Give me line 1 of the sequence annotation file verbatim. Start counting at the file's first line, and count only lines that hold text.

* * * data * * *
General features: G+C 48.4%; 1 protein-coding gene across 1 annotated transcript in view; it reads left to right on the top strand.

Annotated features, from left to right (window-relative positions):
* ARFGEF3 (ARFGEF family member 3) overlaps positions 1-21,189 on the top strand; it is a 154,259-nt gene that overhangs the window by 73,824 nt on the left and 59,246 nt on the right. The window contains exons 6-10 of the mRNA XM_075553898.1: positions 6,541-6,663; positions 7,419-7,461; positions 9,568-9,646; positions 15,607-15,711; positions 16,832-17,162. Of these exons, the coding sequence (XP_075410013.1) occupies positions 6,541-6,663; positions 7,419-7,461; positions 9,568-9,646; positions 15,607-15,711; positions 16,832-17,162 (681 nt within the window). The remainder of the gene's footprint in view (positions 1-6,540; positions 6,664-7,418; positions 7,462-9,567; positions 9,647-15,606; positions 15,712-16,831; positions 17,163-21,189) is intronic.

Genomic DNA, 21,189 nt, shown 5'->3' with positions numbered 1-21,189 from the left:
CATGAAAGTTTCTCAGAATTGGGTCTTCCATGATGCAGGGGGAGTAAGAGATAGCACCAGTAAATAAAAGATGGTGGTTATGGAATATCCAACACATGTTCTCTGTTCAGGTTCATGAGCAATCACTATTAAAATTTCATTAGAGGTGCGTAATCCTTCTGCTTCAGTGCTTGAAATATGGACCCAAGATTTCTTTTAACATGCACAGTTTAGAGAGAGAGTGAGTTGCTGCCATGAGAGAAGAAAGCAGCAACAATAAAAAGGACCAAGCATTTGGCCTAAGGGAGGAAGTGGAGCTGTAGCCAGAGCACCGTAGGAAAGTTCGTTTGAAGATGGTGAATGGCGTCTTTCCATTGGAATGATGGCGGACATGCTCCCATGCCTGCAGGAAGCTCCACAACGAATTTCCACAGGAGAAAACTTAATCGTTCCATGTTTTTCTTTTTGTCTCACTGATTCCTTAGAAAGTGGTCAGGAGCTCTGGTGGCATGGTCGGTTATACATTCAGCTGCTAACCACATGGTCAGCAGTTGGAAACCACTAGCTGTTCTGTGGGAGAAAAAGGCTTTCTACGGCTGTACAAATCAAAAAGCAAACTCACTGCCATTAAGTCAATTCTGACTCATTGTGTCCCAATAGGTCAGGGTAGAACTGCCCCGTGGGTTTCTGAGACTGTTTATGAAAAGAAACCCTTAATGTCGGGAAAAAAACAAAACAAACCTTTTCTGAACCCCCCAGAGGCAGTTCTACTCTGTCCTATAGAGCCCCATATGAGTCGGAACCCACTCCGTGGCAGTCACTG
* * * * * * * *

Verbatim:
General features: G+C 48.4%; 1 protein-coding gene across 1 annotated transcript in view; it reads left to right on the top strand.